Historic research in the environmental industry is primarily driven by the requirements prescribed by the ASTM Standard Practice for Environmental Site Assessments:
By now, most mold investigators and IAQ professionals have heard of EPA's celebrated sampling and analytical system called ERMI-Environmental Relative Moldiness Index. Developed by Dr. Stephen Vesper, et. al.1, ERMI is perhaps the most far-reaching, technologically advanced and comprehensive attempt to date to determine the fungal burden of a home or residence.
After advising building owners, attorneys and insurance companies on microbial issues for over 10 years, performing hundreds of initial microbial investigations and "clearance" or "post-remediation re-occupancy" studies, like many of you, I have found myself scratching my head and attempting to interpret microbial data in light of the industry's guideline for determination of microbial contamination:
Last summer, a tsunami struck the fungal sampling coastlands of USA ...but hardly created a splash. The tsunami quietly seeped into the wetlands when the US EPA announced the development of ERMI...the acronym for Environmental Relative Moldiness Indexsm on August, 2006.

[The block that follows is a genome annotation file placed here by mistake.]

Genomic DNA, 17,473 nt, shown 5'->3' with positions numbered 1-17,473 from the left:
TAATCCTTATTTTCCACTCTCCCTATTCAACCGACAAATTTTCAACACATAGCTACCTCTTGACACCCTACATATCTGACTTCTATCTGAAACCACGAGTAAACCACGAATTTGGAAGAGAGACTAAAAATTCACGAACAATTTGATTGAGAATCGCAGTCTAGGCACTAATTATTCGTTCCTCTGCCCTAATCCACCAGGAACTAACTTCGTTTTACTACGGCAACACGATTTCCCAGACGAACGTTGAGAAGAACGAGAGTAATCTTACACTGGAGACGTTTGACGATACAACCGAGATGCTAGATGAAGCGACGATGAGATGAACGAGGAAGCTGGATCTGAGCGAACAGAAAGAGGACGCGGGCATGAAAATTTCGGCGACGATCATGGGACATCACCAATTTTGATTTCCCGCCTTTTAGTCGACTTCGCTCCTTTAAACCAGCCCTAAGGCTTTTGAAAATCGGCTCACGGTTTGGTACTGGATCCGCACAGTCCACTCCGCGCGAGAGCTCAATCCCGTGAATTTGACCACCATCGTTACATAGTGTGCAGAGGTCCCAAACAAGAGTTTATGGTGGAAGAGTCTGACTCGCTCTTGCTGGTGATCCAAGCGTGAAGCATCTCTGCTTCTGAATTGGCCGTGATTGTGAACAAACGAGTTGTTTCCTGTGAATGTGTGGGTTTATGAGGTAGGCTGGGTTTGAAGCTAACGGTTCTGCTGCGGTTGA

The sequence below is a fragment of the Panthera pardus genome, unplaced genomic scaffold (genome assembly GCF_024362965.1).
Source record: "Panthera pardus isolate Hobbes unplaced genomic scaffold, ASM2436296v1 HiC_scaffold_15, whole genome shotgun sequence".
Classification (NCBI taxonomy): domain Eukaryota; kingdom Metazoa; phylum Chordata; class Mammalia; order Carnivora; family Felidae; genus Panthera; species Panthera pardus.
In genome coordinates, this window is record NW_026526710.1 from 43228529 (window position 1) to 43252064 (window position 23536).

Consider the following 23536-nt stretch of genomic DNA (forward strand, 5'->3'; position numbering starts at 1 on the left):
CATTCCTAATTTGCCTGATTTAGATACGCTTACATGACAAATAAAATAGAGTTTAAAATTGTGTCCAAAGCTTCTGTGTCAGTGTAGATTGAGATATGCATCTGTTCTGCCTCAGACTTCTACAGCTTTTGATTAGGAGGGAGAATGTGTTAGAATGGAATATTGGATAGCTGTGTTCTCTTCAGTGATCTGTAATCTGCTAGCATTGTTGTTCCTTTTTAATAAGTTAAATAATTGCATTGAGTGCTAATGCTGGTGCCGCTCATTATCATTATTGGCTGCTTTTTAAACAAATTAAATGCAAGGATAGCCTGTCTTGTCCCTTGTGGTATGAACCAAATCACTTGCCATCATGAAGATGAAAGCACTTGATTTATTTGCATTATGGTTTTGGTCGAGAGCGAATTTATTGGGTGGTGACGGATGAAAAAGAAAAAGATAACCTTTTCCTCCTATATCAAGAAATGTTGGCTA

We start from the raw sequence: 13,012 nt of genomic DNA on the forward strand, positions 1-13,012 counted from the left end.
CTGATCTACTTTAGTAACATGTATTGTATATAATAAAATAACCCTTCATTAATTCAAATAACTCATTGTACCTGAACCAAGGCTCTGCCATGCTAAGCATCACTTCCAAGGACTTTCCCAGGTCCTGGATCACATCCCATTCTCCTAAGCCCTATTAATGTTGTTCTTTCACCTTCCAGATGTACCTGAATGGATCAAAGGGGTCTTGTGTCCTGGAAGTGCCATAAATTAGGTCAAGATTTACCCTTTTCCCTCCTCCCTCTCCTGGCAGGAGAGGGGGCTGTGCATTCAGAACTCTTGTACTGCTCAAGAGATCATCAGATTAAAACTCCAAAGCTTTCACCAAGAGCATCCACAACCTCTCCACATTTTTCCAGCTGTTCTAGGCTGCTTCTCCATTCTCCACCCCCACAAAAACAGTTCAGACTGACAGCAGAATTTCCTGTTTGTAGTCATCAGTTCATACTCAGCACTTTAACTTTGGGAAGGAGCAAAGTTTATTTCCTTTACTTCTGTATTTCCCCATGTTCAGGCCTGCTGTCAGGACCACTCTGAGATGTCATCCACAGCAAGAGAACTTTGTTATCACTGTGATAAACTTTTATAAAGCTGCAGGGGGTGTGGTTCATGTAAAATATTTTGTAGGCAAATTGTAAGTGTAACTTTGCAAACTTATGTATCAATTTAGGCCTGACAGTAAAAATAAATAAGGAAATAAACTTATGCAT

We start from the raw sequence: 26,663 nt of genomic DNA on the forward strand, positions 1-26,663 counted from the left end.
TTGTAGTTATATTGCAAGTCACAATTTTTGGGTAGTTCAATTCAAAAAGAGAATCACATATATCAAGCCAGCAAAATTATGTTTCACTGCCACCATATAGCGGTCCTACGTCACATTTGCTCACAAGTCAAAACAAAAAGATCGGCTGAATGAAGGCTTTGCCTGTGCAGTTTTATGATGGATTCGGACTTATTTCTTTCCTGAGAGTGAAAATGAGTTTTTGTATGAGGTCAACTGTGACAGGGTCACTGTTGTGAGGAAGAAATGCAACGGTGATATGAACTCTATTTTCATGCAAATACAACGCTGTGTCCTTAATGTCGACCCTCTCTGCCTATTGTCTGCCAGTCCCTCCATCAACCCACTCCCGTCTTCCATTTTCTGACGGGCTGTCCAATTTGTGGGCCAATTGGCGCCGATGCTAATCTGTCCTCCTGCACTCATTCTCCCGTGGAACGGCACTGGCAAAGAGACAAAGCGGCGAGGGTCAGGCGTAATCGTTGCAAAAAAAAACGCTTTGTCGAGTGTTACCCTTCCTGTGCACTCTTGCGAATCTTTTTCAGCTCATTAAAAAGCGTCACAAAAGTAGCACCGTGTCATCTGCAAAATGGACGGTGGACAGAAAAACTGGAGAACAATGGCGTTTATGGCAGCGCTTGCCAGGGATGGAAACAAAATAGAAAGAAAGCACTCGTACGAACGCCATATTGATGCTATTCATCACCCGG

I read with interest the article by Ken Kaye on two scientist's challenge of other scientist's linking warmer oceans to more intense hurricanes (Sun-Sentinel page 1, December 13, 2007).
These two distinct phenomena are both based on the fear of small creepy creatures.
The common bed bug (Cimex lectularius) is the main species that is currently found infesting buildings and homes throughout the United States and other temperate climates.
Dr. Vincent Conte of the Miami - Dade County Health Department said about the EPIC hotel Legionnaires' disease outbreak, "What's ironic is the hotel installed a special filtration system to enhance the quality of their drinking water."